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Did Rebekah Brooks, disgraced former editor of Rupert Murdoch’s now-defunct British tabloid the News of the World, give a cell phone to the mother of a murder victim just so her voicemail could be hacked? That’s what new reports suggest.

Originally, British police told Sara Payne, whose daughter was murdered by a sex offender in a case extensively reported by the News of the World, that they did not believe her cell phone had been hacked, since they could not find her name or cell phone number in their database of hacking victims. But they recently undetook a more thorough investigation, which reveals that the News of the World hacked a cell phone that Brooks gave to Payne “as a gift” in order to “help her stay in touch with her supporters.”

The situation is embarrassing for Payne, who, believing she had never been hacked, spoke out in support of News of the World. In the last published issue of the paper, she compared the closing of the tabloid to “the passing of an old friend” and referred to its staff — including Brooks — as “my good and trusted friends.” Her trust appears to have been misplaced.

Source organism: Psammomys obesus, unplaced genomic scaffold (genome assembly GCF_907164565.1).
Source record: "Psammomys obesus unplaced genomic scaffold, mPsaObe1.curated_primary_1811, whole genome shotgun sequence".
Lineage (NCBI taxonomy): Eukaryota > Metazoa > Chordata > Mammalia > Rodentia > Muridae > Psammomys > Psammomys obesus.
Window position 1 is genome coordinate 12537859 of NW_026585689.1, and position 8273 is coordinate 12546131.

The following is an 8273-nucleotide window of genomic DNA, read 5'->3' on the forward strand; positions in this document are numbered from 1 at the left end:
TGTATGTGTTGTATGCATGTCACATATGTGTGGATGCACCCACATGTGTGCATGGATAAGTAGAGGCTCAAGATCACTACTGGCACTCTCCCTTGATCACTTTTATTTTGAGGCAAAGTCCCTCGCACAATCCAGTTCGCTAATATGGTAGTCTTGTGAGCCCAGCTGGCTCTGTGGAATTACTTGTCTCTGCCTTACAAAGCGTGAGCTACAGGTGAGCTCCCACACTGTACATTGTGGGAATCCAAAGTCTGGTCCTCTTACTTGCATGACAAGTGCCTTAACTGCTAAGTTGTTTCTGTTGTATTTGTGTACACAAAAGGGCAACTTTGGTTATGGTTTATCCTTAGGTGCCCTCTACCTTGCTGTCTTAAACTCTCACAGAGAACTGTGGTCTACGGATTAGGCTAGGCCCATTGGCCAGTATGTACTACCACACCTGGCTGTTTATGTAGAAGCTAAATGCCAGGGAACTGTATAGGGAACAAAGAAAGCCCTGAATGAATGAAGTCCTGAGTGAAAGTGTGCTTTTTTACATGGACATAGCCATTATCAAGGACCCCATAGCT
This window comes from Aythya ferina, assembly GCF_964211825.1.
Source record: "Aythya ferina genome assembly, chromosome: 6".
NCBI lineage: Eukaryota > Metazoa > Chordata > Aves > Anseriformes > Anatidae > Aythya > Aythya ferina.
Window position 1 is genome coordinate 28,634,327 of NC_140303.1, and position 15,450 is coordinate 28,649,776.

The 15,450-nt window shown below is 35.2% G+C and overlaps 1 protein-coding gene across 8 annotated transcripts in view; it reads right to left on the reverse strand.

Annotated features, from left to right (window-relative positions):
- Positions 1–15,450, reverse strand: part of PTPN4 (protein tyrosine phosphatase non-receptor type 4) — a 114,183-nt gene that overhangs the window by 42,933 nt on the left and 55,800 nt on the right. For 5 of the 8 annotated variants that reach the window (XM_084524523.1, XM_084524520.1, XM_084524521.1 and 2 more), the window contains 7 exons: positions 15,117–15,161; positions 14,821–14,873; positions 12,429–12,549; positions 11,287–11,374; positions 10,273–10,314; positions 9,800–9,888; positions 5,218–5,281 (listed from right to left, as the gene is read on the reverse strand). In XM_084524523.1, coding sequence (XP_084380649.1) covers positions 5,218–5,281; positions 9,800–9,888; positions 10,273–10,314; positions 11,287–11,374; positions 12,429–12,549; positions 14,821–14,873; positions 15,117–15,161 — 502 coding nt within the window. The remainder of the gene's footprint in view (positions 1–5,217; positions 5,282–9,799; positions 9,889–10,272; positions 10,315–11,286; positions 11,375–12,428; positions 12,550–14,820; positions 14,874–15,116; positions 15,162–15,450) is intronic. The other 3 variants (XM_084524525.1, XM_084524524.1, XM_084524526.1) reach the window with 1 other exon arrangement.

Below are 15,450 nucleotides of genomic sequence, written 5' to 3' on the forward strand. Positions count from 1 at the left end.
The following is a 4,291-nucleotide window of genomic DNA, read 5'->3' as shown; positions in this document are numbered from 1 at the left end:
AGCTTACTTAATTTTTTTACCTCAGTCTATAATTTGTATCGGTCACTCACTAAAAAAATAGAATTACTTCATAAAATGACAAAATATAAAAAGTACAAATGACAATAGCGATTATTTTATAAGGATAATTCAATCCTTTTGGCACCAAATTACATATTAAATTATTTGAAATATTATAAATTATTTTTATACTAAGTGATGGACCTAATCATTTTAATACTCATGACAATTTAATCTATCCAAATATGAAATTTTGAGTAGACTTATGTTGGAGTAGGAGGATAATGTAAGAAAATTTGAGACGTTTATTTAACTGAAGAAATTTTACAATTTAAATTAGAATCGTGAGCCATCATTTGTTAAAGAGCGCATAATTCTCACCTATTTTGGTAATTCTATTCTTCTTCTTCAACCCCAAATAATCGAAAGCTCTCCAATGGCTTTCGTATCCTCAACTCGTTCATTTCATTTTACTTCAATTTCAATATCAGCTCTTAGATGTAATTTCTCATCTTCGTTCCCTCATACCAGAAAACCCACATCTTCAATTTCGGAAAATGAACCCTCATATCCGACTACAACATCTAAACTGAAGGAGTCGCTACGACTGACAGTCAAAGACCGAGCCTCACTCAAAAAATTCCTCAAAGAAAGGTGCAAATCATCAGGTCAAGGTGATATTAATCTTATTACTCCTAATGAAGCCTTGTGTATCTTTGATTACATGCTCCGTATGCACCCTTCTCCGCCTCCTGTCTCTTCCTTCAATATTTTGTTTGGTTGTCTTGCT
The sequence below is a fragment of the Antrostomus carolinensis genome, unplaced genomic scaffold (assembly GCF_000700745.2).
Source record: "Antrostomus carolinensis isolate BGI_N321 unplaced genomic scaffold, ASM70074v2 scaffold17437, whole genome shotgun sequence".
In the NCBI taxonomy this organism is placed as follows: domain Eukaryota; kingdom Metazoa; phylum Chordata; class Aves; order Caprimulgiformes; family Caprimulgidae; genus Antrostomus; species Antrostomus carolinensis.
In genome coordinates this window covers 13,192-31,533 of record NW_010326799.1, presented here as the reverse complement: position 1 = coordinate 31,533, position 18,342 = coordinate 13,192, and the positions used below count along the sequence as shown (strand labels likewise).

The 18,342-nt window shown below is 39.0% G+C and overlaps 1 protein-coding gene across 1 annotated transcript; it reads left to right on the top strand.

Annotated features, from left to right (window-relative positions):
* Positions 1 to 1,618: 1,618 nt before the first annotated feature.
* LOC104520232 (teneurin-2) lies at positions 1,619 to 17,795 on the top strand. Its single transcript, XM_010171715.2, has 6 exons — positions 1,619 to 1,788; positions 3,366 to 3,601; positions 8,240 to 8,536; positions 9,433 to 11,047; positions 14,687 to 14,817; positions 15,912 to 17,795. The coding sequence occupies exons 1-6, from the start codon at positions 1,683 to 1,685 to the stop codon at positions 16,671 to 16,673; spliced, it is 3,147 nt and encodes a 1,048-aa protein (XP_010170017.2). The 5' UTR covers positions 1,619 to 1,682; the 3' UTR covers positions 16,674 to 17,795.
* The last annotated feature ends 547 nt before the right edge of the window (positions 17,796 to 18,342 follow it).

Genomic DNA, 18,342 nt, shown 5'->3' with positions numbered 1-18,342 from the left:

Brooks, along with her bosses James and Rupert Murdoch, testified last week before Parliament that she had no knowledge of the phone hacking scandal, which she blamed on untrustworthy subordinates. Earlier, she tried to deflect the phone hacking accusations by pointing to all the good work News of the World had done — most notably working with Payne to pass “Sarah’s Law,” a British version of the American “Megan’s Law,” which lets parents view the sex offender registry. In a memo to her staff, Brooks called the fight for Sarah’s Law “especially personal to me” and proudly declared that “the battle for better protection of children from paedophiles and better rights for the families and the victims of these crimes defined my editorships.”

Of course, it’s possible that Brooks did not know the cell phone would be hacked. She has already released a statement calling it “unthinkable” that she had any knowledge of the hacking. Maybe she was simply so incompetent that her staff and private investigators did not hesitate to hack Payne’s phone, even though it was a symbol of Brooks’ goodwill toward her sources. If not, though, it’s clear that she took advantage of a murder victim’s mother in her time of need. It’s also clear that she and the Murdochs blatantly lied to Parliament.

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